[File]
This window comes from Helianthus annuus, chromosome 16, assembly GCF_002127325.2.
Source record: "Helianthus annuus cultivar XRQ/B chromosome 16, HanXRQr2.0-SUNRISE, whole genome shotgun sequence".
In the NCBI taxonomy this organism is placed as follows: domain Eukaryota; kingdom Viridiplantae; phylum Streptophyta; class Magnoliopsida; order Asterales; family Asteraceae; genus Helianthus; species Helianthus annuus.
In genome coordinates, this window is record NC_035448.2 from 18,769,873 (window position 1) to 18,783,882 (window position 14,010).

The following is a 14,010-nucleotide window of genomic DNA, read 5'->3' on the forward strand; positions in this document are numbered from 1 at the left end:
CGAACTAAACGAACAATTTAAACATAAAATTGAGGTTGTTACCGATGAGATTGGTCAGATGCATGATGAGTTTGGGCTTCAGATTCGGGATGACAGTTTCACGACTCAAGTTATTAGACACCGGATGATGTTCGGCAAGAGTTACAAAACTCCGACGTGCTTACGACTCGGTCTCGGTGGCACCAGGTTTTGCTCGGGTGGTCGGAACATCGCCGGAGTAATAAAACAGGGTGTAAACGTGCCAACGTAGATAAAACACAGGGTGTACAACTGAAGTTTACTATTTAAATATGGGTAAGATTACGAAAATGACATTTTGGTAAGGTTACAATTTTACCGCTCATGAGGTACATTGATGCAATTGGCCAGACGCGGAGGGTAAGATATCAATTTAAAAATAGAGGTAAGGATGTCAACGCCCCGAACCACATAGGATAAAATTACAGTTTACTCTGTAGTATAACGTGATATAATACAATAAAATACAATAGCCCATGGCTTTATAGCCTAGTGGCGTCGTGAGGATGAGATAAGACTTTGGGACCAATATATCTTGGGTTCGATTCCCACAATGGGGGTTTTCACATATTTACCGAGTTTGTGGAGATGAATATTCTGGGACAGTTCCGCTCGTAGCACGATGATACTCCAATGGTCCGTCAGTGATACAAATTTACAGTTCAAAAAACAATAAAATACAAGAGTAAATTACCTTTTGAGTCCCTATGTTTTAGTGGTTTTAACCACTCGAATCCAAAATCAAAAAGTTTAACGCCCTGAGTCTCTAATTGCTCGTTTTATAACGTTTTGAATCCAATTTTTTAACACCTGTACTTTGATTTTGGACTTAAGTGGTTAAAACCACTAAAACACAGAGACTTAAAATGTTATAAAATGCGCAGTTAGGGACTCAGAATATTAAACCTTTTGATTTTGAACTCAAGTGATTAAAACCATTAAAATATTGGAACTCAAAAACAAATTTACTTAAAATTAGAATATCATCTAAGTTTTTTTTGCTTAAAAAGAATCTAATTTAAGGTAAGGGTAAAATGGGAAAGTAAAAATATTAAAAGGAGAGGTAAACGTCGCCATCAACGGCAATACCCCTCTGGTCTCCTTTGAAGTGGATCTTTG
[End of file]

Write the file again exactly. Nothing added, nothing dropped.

This window comes from Helianthus annuus, chromosome 16, assembly GCF_002127325.2.
Source record: "Helianthus annuus cultivar XRQ/B chromosome 16, HanXRQr2.0-SUNRISE, whole genome shotgun sequence".
In the NCBI taxonomy this organism is placed as follows: domain Eukaryota; kingdom Viridiplantae; phylum Streptophyta; class Magnoliopsida; order Asterales; family Asteraceae; genus Helianthus; species Helianthus annuus.
In genome coordinates, this window is record NC_035448.2 from 18,769,873 (window position 1) to 18,783,882 (window position 14,010).

The following is a 14,010-nucleotide window of genomic DNA, read 5'->3' on the forward strand; positions in this document are numbered from 1 at the left end:
CGAACTAAACGAACAATTTAAACATAAAATTGAGGTTGTTACCGATGAGATTGGTCAGATGCATGATGAGTTTGGGCTTCAGATTCGGGATGACAGTTTCACGACTCAAGTTATTAGACACCGGATGATGTTCGGCAAGAGTTACAAAACTCCGACGTGCTTACGACTCGGTCTCGGTGGCACCAGGTTTTGCTCGGGTGGTCGGAACATCGCCGGAGTAATAAAACAGGGTGTAAACGTGCCAACGTAGATAAAACACAGGGTGTACAACTGAAGTTTACTATTTAAATATGGGTAAGATTACGAAAATGACATTTTGGTAAGGTTACAATTTTACCGCTCATGAGGTACATTGATGCAATTGGCCAGACGCGGAGGGTAAGATATCAATTTAAAAATAGAGGTAAGGATGTCAACGCCCCGAACCACATAGGATAAAATTACAGTTTACTCTGTAGTATAACGTGATATAATACAATAAAATACAATAGCCCATGGCTTTATAGCCTAGTGGCGTCGTGAGGATGAGATAAGACTTTGGGACCAATATATCTTGGGTTCGATTCCCACAATGGGGGTTTTCACATATTTACCGAGTTTGTGGAGATGAATATTCTGGGACAGTTCCGCTCGTAGCACGATGATACTCCAATGGTCCGTCAGTGATACAAATTTACAGTTCAAAAAACAATAAAATACAAGAGTAAATTACCTTTTGAGTCCCTATGTTTTAGTGGTTTTAACCACTCGAATCCAAAATCAAAAAGTTTAACGCCCTGAGTCTCTAATTGCTCGTTTTATAACGTTTTGAATCCAATTTTTTAACACCTGTACTTTGATTTTGGACTTAAGTGGTTAAAACCACTAAAACACAGAGACTTAAAATGTTATAAAATGCGCAGTTAGGGACTCAGAATATTAAACCTTTTGATTTTGAACTCAAGTGATTAAAACCATTAAAATATTGGAACTCAAAAACAAATTTACTTAAAATTAGAATATCATCTAAGTTTTTTTTGCTTAAAAAGAATCTAATTTAAGGTAAGGGTAAAATGGGAAAGTAAAAATATTAAAAGGAGAGGTAAACGTCGCCATCAACGGCAATACCCCTCTGGTCTCCTTTGAAGTGGATCTTTG